The pandemic and climate drove refrigerated, cold-brewed, and iced tea sales to new highs in both the US and Europe in 2021. However, the most significant trend dates to 2020, when black tea, for the first time, lost its dominance as the outright leader of loose and bagged tea sales in US retail outlets.
Sales of green tea globally are projected to grow 11.9% through 2028 to $34 billion, but botanicals are more likely the infusion of choice for former black tea drinkers.
Taking tea at home is preferred in most countries except the US, where iced and ready-to-drink teas, consumed away from home, account for almost half of sales. In 2021 sales of tea online promoting health benefits and convenience-focused retail formats like iced-tea drive-thru outlets boosted at-home consumption.
According to IRI, a Chicago-based market research firm, sales of packaged tea declined 6% in 2021 to $1.4 billion. The price per unit increased ($0.07 to $3.53) in step with inflation. Unit sales of tea bags and loose leaf tea declined 7.8%. In contrast, sales of canned and bottled teas grew 4.4% to $4.3 billion, but here, too, unit sales declined 2.8%, mainly due to foodservice closures.
“Black tea has been consistently losing share to other formats, above all fruit and herbal tea, which appeared to better address consumer concerns,” writes Euromonitor in its tea in the US report.
“Tea in the United States was uniquely vulnerable to (COVID-19) since an unusually high proportion of it is consumed at foodservice,” writes Euromonitor beverage analyst Matthew Barry. Statista estimates that 52% of spending and 5% of volume consumption in the tea segment will be out-of-home by 2025. In 2019, that proportion was 48%. In the US, the decline is most evident as iced tea at lunch occasions plummeted along with hot tea served as celebratory occasions in tearooms, tourist locations, and hotels.
Globally the ready-to-drink beverage market was valued at $17.4 billion in 2022 and is expected to grow at a compound annual rate of 6.5%, according to Future Market Insights generating an estimated $28 billion in sales by 2032.
Packaged Goods Retail
Tea earned a dismal $3.50 per carton in US grocery and mass-market outlets in 2021, mainly because grocers continue to drive down prices aggressively. Higher priced and higher margin teas with health and sustainability claims are available on the top shelf. Still, tea is a very effective loss-leader category for the largest US outlets, including Kroger and Wal-Mart. Still, there is evidence of changing consumer preferences. Wal-Mart announced in 2021 that its private-label Great Value Tea is 100% Rainforest Alliance certified and sustainably sourced.
The sale of Unilever’s tea portfolio (except for brands retained by the Lipton-PepsiCo partnership) will make ekaterra tea the sales leader in the market. In January, Kate Palmer, a former buyer at Whittard of Chelsea and later Costa Coffee, was named ekaterra’s Head of America’s Tea Procurement, a newly created position. Look for ekaterra “to breath new life into a tea business,” writes Euromonitor.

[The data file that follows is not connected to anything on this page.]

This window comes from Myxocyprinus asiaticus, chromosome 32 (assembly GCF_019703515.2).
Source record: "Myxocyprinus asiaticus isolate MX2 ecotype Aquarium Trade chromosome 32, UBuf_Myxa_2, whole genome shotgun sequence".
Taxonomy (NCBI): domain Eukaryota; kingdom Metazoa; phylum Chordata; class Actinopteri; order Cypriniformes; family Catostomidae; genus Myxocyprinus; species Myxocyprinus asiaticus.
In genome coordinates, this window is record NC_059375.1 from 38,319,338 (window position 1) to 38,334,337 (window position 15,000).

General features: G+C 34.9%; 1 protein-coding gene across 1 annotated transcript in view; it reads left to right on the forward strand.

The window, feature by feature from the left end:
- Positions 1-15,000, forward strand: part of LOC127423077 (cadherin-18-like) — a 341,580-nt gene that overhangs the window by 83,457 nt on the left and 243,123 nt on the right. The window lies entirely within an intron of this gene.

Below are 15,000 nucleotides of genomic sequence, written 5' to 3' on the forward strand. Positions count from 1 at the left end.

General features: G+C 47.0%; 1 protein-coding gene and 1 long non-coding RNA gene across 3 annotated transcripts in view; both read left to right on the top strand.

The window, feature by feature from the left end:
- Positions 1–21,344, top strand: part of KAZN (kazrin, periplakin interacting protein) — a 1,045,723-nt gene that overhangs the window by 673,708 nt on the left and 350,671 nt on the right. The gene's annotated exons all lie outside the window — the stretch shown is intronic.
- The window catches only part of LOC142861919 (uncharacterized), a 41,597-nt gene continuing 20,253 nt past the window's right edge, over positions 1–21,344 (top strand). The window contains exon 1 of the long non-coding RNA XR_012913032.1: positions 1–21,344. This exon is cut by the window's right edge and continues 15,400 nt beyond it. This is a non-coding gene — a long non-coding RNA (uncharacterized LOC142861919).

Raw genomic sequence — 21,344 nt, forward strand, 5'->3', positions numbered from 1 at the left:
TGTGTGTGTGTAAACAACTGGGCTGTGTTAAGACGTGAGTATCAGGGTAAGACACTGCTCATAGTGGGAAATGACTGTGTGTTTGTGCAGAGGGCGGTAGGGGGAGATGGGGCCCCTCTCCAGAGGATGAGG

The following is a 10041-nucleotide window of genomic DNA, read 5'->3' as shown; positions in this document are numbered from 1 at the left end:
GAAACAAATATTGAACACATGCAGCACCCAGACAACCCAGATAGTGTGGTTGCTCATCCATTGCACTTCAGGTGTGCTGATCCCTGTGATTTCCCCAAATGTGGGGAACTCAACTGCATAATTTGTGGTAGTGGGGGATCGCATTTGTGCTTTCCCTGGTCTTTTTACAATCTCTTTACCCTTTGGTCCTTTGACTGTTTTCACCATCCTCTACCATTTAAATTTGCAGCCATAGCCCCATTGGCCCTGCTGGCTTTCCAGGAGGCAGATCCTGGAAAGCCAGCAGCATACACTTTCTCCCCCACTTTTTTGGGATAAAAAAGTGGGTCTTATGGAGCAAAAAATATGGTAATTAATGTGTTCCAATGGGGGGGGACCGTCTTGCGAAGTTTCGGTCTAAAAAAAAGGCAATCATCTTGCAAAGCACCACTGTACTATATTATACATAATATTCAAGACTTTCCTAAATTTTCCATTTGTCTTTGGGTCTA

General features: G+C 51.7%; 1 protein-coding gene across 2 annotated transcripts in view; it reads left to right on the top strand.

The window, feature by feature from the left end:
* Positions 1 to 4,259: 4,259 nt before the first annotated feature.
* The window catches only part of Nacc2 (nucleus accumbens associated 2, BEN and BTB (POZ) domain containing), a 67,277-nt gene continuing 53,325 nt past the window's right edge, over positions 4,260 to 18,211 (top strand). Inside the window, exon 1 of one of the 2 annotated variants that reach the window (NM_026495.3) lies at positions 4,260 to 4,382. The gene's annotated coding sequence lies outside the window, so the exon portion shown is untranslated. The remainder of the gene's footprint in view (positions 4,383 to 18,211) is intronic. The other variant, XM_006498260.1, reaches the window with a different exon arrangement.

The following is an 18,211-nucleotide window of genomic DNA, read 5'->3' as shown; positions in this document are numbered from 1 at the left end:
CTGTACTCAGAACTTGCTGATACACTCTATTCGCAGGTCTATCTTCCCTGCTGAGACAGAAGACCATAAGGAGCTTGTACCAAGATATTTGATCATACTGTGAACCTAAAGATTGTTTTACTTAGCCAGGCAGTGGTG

Western Europe’s tea market is valued at $6.3 billion, according to Euromonitor, with primary growth in premium categories. Herbal and fruit blends are growing even faster at 6%. Outside the US and Europe, packaged tea For the first time in decades, tea consumption is outstripping supply globally (where the retail picture is much brighter than in the developed countries).
The most resilient category in 2021 was refrigerated teas (except kombucha), where sales increased 7.5%, with unit sales rising by 5.5%. Sales of kombucha were flat, and unit sales were down 1.7%.*
HTeaO, an iced tea drive-thru in Amarillo (West Texas), combines drink-at-home convenience and value that drive sales of refrigerated teas.
The franchise chain, founded in 2009, has expanded rapidly despite the pandemic. “We’ve got thirty-two stores open, thirty-seven in some phase of construction, and another one hundred and fifty in development,” founder Justin Howe, President & CEO for HTeaO, told Texas Monthly.
HTeaO resembles a convenience stop with 26 fresh brewed sweet and unsweetened iced tea flavors mixed, garnished, or blended with cut fruit. It’s a fun place to hang out with “happy hours” that draw crowds of patrons rewarded with loyalty points and complimentary tea. The focus is refreshment with pebble ice machines, Tik Tok-inspired recipes, and gallon jugs to go. Twelve-ounce cups are nowhere to be found in these shops. Start with 24 ounces, top off a 44-ounce cup with pineapple or cherries or choose the contractor’s favorite 51-ounce (1.5-liter) Peach-ginger or Sweet blueberry green iced tea. Buy a $3.50 tankard or pay $19.99 for four gallons to take away. Shelves are stocked with healthy snack options and a full line of YETI merchandise.
Construction workers arrive throughout the day to fill their on-site coolers with tea and fill five-gallon containers of double-pass reverse osmosis water, kids mix, and match at the self-serve fountain.